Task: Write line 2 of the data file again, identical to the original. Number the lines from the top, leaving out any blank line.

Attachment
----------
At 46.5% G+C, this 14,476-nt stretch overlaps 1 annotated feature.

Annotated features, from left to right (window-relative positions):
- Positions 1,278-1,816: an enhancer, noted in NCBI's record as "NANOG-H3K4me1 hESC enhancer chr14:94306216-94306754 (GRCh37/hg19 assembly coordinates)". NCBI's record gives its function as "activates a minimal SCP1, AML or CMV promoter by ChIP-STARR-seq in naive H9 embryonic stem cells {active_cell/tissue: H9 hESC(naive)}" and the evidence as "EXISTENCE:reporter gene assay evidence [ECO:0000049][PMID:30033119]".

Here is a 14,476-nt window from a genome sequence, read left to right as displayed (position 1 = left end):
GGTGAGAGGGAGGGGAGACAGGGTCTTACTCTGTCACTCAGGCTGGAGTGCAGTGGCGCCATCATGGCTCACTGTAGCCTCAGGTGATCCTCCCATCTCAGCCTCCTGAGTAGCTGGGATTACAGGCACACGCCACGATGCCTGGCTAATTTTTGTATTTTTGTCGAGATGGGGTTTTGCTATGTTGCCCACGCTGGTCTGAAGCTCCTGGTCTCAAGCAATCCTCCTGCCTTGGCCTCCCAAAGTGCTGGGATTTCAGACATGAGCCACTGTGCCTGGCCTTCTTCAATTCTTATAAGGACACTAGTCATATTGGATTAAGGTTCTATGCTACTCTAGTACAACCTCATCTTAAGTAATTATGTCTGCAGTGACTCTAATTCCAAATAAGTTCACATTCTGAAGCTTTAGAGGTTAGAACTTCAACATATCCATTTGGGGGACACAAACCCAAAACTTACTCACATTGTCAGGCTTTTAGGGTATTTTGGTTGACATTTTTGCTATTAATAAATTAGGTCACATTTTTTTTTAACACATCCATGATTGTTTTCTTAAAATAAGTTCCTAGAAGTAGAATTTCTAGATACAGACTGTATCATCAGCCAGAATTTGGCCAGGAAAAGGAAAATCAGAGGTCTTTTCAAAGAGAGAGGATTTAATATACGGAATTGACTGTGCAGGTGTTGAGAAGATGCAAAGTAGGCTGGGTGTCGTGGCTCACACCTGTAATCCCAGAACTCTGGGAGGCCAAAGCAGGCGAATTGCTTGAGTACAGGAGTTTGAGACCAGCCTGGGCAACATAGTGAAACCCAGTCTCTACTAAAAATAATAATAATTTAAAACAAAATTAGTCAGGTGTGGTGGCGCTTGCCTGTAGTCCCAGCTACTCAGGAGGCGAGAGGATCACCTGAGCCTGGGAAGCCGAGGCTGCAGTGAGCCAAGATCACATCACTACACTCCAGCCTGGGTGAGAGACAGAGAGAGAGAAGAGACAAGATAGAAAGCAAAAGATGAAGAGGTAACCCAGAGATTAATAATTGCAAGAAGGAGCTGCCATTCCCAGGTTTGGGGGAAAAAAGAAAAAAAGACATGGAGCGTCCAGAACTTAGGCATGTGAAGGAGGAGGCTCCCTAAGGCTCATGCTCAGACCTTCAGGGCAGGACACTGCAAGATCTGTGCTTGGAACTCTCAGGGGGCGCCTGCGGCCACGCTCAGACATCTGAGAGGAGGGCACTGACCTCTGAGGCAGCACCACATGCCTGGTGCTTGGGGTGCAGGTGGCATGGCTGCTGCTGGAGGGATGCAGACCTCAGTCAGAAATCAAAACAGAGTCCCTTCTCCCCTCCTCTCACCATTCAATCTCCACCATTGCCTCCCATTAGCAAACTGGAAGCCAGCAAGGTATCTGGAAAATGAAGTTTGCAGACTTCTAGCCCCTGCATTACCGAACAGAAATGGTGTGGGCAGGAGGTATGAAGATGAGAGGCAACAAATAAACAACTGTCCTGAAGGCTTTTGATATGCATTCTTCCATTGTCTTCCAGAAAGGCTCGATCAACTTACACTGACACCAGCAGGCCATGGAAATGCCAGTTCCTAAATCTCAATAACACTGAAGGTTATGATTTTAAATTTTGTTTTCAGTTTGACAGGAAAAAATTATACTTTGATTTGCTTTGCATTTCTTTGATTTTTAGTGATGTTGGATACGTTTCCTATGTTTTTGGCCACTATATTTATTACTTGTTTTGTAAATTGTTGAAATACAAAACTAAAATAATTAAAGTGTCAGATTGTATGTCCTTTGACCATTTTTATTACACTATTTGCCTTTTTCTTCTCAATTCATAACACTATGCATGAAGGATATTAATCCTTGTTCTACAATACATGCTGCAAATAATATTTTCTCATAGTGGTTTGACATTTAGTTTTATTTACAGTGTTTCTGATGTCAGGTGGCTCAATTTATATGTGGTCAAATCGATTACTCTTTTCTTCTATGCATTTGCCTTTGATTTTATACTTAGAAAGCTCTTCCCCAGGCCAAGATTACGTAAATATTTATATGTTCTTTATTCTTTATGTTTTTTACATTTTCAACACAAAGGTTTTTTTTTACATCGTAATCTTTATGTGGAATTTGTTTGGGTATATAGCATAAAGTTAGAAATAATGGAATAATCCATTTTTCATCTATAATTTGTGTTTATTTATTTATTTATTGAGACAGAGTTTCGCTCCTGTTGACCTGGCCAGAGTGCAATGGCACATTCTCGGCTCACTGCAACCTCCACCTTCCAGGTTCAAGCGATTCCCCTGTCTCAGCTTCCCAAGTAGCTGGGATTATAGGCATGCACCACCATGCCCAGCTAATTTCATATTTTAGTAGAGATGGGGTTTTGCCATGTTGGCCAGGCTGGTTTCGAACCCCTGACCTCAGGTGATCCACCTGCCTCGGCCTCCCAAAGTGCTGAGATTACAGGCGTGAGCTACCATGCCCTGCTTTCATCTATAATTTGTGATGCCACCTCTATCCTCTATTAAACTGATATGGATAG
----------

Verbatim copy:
Annotated features, from left to right (window-relative positions):